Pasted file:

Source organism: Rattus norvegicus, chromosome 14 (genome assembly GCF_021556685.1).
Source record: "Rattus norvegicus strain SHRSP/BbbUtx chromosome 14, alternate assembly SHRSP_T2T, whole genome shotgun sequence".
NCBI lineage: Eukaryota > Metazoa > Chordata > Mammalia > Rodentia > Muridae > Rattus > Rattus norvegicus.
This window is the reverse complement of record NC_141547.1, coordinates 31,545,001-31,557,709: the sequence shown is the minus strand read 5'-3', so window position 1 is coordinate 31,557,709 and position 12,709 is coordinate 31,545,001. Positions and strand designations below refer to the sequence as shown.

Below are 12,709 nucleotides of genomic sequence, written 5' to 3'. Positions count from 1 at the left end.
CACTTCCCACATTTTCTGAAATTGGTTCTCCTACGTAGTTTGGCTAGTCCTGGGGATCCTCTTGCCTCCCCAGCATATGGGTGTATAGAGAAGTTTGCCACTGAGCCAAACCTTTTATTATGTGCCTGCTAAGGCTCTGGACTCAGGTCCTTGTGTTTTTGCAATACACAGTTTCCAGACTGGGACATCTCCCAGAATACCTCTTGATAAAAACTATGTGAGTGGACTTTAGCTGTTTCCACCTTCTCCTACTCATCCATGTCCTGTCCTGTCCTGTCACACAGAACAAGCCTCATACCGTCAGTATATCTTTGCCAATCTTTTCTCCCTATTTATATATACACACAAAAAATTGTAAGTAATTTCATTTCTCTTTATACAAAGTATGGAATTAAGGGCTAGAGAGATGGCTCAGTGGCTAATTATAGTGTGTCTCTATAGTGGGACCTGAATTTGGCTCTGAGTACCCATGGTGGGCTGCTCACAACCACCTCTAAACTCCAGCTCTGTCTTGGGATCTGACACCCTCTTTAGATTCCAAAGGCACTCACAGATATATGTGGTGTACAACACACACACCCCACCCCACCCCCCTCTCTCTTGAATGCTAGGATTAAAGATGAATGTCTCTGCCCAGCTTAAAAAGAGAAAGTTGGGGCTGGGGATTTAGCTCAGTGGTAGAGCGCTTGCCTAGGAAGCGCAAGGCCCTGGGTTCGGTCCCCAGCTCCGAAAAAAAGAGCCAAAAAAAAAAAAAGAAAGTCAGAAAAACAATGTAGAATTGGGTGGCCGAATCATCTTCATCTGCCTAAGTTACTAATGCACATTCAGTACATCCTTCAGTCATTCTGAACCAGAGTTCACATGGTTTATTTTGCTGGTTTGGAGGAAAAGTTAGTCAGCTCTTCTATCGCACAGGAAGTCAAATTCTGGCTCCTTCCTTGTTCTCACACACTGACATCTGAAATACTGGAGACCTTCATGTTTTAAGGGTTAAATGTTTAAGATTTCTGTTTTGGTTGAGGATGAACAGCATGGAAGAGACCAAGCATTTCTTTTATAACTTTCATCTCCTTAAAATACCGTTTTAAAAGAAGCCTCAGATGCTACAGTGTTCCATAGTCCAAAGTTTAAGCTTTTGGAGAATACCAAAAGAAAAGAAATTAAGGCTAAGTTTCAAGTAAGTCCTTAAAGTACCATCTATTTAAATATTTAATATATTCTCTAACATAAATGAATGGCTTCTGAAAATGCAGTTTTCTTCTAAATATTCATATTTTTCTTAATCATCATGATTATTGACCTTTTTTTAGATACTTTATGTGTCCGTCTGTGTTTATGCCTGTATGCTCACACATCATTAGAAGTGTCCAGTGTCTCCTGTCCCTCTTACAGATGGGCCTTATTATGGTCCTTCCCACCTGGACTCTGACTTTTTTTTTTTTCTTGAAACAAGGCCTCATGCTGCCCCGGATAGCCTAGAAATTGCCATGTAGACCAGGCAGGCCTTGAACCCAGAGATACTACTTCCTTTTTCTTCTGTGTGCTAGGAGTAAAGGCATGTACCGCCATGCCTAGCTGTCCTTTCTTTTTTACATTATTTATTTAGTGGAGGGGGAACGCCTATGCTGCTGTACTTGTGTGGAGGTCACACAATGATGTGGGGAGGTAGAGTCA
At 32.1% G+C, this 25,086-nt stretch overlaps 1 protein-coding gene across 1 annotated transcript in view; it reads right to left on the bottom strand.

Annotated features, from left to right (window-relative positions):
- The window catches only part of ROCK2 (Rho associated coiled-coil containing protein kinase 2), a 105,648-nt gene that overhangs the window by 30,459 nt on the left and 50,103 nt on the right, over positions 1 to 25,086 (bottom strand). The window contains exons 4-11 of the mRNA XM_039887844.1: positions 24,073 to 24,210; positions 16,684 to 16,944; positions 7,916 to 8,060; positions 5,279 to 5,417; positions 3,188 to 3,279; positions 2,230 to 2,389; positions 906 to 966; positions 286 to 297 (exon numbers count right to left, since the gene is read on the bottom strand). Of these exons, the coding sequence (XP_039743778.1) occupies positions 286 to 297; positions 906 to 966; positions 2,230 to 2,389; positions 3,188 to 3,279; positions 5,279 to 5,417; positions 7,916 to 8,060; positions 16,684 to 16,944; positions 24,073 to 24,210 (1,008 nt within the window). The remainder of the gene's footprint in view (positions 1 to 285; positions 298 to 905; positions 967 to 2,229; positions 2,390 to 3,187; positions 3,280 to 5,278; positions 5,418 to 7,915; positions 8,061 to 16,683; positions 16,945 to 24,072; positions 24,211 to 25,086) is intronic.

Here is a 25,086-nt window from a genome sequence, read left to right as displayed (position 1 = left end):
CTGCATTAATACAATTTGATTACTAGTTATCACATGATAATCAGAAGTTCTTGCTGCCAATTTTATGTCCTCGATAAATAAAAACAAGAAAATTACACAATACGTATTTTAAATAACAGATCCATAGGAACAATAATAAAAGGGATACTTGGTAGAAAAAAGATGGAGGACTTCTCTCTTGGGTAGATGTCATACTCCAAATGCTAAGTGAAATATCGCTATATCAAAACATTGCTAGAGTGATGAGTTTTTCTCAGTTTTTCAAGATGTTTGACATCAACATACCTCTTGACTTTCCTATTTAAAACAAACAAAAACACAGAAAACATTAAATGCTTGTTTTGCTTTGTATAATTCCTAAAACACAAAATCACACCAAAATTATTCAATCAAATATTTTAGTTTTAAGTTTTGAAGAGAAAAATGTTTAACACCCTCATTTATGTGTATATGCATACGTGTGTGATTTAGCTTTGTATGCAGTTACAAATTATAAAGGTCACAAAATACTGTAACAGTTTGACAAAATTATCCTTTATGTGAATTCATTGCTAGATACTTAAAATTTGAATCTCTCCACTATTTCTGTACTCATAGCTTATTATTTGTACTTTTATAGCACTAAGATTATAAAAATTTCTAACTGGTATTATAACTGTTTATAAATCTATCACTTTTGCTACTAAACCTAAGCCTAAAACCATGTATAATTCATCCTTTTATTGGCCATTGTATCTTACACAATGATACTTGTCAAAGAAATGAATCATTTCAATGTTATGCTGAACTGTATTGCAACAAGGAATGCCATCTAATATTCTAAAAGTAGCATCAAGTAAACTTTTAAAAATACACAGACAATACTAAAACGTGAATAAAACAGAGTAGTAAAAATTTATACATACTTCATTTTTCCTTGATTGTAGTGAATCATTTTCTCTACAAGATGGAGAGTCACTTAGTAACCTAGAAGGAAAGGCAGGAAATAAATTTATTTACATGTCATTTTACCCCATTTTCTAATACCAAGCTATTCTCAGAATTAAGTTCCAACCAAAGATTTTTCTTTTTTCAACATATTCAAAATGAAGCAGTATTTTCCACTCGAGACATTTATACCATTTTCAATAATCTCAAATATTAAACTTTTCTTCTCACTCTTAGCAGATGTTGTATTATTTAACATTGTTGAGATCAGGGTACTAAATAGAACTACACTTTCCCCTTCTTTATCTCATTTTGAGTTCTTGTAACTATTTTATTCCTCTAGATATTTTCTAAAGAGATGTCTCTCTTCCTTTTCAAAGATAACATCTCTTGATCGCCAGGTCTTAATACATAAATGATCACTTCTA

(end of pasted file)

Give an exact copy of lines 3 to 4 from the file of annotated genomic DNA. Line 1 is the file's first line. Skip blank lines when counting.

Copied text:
NCBI lineage: Eukaryota > Metazoa > Chordata > Mammalia > Rodentia > Muridae > Rattus > Rattus norvegicus.
This window is the reverse complement of record NC_141547.1, coordinates 31,545,001-31,557,709: the sequence shown is the minus strand read 5'-3', so window position 1 is coordinate 31,557,709 and position 12,709 is coordinate 31,545,001. Positions and strand designations below refer to the sequence as shown.